My process for making these smaller cuts involves some of the keyboard shortcuts mentioned above. When I hear something that needs removing, I’ll do the following:
- Pause using the spacebar.
- Hit S to select the current clip.
- Use Command + S to split the clip at the selection point.
- Via touch, crop the new clip to remove the unwanted audio; if I’m making a very small cut, I’ll first pinch to zoom in so my crop can be more precise.
If all I’m removing is a small aberration in-between words, I can stop there. However, if the audio I deleted leaves an unwanted gap between two clips, I have a few more steps to complete.
- Hit Command + A so the current and all future clips are selected.
- Pick up the selection via drag and drop and move it left to the appropriate spot.
- Finally, I either use Left Arrow to move back a few seconds, or do it manually via touch, before hitting the Spacebar to resume playback and ensure the edits accomplished what I intended.
Depending on what shape the recording is in, and how much work it needs, I may perform this sequence of actions just a few times per episode, but in some cases I’ve even done it dozens of times during a single edit. It’s become such a habit though that it takes only a few seconds per occurrence.
After I’ve listened through a full episode, it should have all the edits and chapters it needs to then export and upload to Libsyn, where Relay FM hosts its audio. The only potential work I may still need to do is add chapter-specific artwork or links if the episode calls for it; if so, that’s done from the chapter editing screen, which I have configured as a button in Ferrite’s shortcuts toolbar at the bottom of the screen. After that’s done, then from Ferrite’s Library I hit the share icon and save the finished episode to Apple’s Files app, where it’s ready to add to Libsyn.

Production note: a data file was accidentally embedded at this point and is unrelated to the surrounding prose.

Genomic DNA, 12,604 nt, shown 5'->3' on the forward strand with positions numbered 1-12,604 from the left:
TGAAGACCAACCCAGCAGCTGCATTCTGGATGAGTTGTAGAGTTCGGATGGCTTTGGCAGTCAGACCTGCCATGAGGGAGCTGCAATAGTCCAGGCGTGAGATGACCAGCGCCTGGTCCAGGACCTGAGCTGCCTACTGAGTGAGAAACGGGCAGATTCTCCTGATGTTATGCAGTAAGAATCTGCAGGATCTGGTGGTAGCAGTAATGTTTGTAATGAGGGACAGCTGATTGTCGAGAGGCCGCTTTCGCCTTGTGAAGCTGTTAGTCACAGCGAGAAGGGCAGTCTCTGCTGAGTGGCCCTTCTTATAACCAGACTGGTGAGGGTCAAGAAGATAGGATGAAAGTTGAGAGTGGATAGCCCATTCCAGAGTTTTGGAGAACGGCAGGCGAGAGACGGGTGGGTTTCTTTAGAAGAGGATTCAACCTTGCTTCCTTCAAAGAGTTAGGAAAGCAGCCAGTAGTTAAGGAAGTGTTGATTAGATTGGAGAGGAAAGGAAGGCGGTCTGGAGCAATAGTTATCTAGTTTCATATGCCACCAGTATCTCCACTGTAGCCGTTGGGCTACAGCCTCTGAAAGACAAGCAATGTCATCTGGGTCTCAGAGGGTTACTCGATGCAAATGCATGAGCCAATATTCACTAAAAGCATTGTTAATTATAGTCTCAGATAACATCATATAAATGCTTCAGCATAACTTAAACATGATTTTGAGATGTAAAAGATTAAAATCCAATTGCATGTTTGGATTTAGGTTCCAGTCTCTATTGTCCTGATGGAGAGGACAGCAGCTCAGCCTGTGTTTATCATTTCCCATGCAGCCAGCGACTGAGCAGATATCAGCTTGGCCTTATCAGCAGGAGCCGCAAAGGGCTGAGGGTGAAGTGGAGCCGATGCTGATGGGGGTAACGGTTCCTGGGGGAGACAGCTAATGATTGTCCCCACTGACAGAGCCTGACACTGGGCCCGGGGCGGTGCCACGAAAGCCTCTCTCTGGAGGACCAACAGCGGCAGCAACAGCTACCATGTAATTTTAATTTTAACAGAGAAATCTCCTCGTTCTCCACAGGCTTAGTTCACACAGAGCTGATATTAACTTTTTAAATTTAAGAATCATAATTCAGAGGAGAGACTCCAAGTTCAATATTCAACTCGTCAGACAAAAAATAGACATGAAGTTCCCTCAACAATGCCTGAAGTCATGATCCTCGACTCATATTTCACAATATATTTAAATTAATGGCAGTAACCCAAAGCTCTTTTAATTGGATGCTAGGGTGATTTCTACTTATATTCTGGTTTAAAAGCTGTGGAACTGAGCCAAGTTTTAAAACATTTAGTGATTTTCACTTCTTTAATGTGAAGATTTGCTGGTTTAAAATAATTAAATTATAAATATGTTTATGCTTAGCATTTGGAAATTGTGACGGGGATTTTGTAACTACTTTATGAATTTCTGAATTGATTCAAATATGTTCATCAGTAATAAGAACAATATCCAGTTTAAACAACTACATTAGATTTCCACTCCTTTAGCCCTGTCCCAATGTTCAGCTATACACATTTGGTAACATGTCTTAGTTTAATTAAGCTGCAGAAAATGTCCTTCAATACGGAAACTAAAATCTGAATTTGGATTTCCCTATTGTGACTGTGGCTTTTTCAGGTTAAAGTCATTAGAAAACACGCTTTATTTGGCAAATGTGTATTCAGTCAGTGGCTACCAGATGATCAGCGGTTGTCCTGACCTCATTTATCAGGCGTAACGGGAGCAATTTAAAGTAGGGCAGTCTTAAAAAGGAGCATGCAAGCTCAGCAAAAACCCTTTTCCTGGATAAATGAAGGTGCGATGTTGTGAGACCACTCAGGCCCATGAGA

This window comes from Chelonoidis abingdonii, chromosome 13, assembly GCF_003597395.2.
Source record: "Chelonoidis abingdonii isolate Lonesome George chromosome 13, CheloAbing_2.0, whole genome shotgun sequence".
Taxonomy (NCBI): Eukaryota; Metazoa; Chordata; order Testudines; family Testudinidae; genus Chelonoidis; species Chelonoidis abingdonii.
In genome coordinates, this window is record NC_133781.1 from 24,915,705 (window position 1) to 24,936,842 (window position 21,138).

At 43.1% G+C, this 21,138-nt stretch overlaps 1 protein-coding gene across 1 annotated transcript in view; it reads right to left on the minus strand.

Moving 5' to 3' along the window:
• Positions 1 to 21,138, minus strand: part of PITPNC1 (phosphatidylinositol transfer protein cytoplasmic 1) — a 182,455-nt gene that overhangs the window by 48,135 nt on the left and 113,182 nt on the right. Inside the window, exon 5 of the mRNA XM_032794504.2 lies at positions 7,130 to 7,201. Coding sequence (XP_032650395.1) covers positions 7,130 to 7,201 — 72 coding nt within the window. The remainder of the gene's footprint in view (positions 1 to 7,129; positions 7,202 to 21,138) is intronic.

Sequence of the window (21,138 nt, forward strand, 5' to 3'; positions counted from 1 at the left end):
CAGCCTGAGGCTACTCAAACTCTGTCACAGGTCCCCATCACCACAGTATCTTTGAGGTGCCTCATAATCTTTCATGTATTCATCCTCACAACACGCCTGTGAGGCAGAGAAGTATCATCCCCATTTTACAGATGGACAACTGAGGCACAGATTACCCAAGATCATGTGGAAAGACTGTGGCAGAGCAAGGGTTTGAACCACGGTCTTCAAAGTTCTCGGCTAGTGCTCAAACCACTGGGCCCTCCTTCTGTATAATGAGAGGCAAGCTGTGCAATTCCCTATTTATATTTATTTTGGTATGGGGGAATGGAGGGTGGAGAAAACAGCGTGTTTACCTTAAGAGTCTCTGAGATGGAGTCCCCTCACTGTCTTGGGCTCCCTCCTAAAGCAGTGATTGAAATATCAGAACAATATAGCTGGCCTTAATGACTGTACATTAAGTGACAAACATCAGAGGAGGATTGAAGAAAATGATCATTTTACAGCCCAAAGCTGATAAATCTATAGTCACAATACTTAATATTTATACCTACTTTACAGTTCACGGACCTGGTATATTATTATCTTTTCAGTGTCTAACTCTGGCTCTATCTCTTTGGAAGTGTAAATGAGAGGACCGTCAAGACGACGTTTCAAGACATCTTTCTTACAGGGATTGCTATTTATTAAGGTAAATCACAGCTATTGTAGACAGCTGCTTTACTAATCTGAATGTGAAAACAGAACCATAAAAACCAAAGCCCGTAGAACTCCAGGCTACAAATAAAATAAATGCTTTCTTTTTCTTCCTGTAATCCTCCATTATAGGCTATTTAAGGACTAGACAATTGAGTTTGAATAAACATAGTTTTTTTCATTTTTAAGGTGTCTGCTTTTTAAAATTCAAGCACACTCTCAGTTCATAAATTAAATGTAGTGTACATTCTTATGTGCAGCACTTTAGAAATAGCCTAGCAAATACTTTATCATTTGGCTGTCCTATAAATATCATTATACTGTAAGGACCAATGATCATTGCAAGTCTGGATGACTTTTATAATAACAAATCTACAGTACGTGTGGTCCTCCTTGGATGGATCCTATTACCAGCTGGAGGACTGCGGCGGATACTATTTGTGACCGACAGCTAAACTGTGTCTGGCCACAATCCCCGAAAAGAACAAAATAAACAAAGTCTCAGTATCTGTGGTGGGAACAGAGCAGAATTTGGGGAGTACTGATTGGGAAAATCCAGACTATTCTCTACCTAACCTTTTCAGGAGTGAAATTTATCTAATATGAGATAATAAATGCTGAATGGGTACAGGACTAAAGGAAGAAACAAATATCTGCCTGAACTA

Over the past few months of podcast editing, I’ve found that so much of the work involves setting yourself up for success. If you have a poor recording, or you don’t know which effects or automations to use, or you haven’t optimized keyboard shortcuts, Pencil gestures, or a template to your needs, then the editing process can become a major slog of manual work that takes far too long. However, when you land on the right preparation and set up, the edit becomes simpler and less time consuming.
Since I’ve never tried any other app, it’s impossible for me to compare Ferrite Recording Studio to editing alternatives. Taken alone though, while the app can be challenging to navigate at first, as the way it’s organized isn’t the most intuitive or standard for iOS, I quickly grew accustomed to it and have no desire to edit anywhere else. It does exactly what I would hope for: provide tools that I can customize to my liking so each edit is a pleasant experience rather than a frustration.
Developing a new creative skill is always a challenge, but it becomes a lot more manageable when you have the right tools at your disposal.
- Tap the ‘i’ button under that project’s name in your Library, then hit the wrench icon in the top-left corner and tap ‘Make Template.’ ↩︎
- Tap the wrench icon in the top-right corner then hit Import Audio, and once it’s been imported, select the audio and tap the pencil icon to create a new project. ↩︎